Public deserves to see Mayor Emanuel’s police oversight proposal

Chicago Police Board President Lori Lighfoot speaks at a public hearing about replacing the Independent Police Review Authority at Little Village High School on August 11, 2016, hosted by aldermen George Cardenas, Ricardo Muñoz, Ariel Reboyras, and Patrick Daley Thompson.

Photo by Stacey Rupolo

Chicago Police Board President Lori Lighfoot speaks at a public hearing about replacing the Independent Police Review Authority at Little Village High School on August 11, 2016, hosted by aldermen George Cardenas, Ricardo Muñoz, Ariel Reboyras, and Patrick Daley Thompson.

Despite all Mayor Rahm Emanuel’s talk of transparency, despite all the admonitions that police reform be shaped through an open process, a series of City Council hearings closed without any public look at legislation the mayor is crafting behind closed doors.

Mayor Emanuel, we need to see your ordinance.

There’s simply no other way for the half-dozen hearings held in recent weeks to be viewed as little more than a sideshow. Police accountability and oversight is too important an issue in this city for decisions to be made, and an ordinance written, without robust public debate and transparency. Without it, the mayor is putting the credibility of any new accountability structure at risk.

During Wednesday’s hearing—the last in the council’s series—Ald. Scott Waguespack, 32nd Ward, asked Sharon Fairley, chief administrator of the Independent Police Review Authority, to provide specific language reflecting the many recommendations she had for a new system. Fairley said she would.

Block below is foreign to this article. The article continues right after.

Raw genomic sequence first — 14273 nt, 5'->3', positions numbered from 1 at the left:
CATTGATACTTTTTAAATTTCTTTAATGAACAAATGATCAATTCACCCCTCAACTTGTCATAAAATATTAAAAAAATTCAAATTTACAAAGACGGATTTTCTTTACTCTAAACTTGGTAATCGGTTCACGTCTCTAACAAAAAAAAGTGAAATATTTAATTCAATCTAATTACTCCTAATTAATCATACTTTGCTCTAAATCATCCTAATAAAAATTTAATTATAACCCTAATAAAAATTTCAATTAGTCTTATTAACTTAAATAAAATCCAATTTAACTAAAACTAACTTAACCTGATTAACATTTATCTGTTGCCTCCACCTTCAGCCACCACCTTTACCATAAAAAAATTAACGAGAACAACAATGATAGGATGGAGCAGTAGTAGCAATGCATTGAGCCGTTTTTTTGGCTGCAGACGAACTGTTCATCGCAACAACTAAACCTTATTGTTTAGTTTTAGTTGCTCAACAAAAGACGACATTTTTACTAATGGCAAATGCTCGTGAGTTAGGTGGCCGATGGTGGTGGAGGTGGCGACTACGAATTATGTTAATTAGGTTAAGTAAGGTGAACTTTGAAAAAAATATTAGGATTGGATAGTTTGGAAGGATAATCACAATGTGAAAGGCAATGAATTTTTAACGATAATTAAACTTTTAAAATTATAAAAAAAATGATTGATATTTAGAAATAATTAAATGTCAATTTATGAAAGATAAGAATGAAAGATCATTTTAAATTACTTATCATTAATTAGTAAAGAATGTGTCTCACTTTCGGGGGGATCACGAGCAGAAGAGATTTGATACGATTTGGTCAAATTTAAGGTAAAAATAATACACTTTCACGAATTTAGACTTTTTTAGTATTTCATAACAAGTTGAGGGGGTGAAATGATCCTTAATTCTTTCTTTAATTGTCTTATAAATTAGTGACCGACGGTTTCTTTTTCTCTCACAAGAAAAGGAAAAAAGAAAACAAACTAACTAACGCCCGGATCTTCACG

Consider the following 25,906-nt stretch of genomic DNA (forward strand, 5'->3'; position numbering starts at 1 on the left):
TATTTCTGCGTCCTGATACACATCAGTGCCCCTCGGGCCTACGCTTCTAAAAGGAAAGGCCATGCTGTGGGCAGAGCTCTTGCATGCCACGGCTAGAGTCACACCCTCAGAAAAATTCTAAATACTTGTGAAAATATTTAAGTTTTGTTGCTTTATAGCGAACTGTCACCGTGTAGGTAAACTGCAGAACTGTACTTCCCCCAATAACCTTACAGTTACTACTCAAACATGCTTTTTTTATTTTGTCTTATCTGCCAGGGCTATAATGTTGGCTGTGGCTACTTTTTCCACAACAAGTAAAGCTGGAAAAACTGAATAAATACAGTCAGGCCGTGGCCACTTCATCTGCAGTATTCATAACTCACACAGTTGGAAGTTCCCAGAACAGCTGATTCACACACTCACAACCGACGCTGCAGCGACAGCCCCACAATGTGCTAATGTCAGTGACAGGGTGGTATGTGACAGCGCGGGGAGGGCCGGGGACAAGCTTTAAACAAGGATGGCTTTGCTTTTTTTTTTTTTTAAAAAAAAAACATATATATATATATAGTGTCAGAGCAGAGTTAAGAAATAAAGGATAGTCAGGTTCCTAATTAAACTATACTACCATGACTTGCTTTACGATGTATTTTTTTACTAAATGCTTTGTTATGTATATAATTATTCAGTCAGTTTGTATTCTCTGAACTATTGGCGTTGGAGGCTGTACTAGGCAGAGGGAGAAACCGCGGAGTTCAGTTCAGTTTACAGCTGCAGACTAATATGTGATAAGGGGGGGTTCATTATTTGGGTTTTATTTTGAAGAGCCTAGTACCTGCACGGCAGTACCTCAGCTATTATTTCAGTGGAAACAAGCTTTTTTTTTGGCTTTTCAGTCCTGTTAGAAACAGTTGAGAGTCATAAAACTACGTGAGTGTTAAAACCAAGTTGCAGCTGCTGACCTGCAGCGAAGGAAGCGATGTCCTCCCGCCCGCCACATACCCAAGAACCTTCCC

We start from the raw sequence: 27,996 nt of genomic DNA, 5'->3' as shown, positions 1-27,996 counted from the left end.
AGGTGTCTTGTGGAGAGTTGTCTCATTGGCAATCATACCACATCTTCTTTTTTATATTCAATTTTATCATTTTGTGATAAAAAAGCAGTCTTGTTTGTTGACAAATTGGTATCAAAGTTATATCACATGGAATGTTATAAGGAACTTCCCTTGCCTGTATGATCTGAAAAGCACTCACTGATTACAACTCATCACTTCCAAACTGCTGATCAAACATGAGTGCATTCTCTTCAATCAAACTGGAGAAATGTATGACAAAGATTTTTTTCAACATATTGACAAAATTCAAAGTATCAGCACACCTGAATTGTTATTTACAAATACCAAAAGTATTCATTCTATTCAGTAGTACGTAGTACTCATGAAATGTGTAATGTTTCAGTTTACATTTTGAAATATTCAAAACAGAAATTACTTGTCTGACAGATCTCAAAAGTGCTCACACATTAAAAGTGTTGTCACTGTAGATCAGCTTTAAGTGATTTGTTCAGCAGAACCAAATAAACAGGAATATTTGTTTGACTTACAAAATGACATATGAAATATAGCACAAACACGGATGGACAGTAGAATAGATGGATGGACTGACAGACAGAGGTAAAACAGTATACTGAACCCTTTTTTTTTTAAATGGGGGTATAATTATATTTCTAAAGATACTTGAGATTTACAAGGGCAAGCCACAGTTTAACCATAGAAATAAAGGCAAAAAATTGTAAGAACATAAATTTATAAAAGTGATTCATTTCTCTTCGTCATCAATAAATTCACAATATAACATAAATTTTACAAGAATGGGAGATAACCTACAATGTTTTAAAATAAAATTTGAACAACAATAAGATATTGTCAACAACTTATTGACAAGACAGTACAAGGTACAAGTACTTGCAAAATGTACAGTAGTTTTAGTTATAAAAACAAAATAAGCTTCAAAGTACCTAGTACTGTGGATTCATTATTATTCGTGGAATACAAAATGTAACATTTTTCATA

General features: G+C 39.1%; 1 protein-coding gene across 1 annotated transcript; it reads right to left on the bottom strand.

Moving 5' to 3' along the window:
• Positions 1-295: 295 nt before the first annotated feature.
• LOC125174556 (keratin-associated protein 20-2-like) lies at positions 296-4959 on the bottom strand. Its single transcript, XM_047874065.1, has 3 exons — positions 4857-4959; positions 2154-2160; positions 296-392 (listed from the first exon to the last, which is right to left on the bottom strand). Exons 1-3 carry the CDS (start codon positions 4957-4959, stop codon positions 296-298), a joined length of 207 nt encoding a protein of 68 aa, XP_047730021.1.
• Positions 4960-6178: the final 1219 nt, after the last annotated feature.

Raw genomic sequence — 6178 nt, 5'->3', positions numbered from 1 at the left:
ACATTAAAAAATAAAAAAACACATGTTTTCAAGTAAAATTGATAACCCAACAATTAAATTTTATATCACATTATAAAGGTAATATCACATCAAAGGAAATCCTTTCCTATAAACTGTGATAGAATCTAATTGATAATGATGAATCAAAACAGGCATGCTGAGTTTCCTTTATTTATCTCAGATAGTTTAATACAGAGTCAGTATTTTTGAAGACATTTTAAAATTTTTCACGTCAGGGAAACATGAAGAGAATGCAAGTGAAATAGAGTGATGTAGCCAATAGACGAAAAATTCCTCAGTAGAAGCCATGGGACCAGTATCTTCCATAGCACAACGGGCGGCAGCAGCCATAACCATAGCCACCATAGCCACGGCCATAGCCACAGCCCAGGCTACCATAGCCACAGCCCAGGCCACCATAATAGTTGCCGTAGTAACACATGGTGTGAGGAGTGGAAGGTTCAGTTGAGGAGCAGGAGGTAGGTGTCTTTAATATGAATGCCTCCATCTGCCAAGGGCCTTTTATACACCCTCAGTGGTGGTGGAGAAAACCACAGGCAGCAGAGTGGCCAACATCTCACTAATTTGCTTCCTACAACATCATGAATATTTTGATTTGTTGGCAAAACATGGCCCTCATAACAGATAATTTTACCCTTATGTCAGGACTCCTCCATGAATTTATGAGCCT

Waguespack later pointed out that it was clear she had not been asked to do so by the administration.

Draft legislation has already been written by the mayor’s office but has not been shared with the council, Waguespack said. The mayor plans to call a vote on the measure at the September 14 council meeting.

Though it’s not uncommon for proposals from the mayor to be shared at the last minute, aldermen have asked—with no success—that the mayor share his proposal early, given the importance of the issue.

Ald. Ricardo Munoz, 22nd Ward, who’s led the hearings held by a joint budget and public safety committee, told me neither he nor Ald. Ariel E. Reboyras, 30th Ward, chair of the public safety committee, had seen any language.

No time for real community input

The council’s Progressive Caucus sent a letter to Emanuel on Wednesday requesting that he share the language of the draft ordinance with council members by the end of the week.

“Without sufficient time to review the mayor’s proposals, we will likely be unable to vote to pass it, given the urgent need to pass a carefully considered, comprehensive ordinance to address this matter,” the 11 council members wrote.

If Emanuel waits to release the ordinance next week, “that does not give adequate time for the community to absorb what he’s proposing and comment on it,” said Paul Strauss of the Chicago Lawyer’s Committee for Civil Rights Under Law.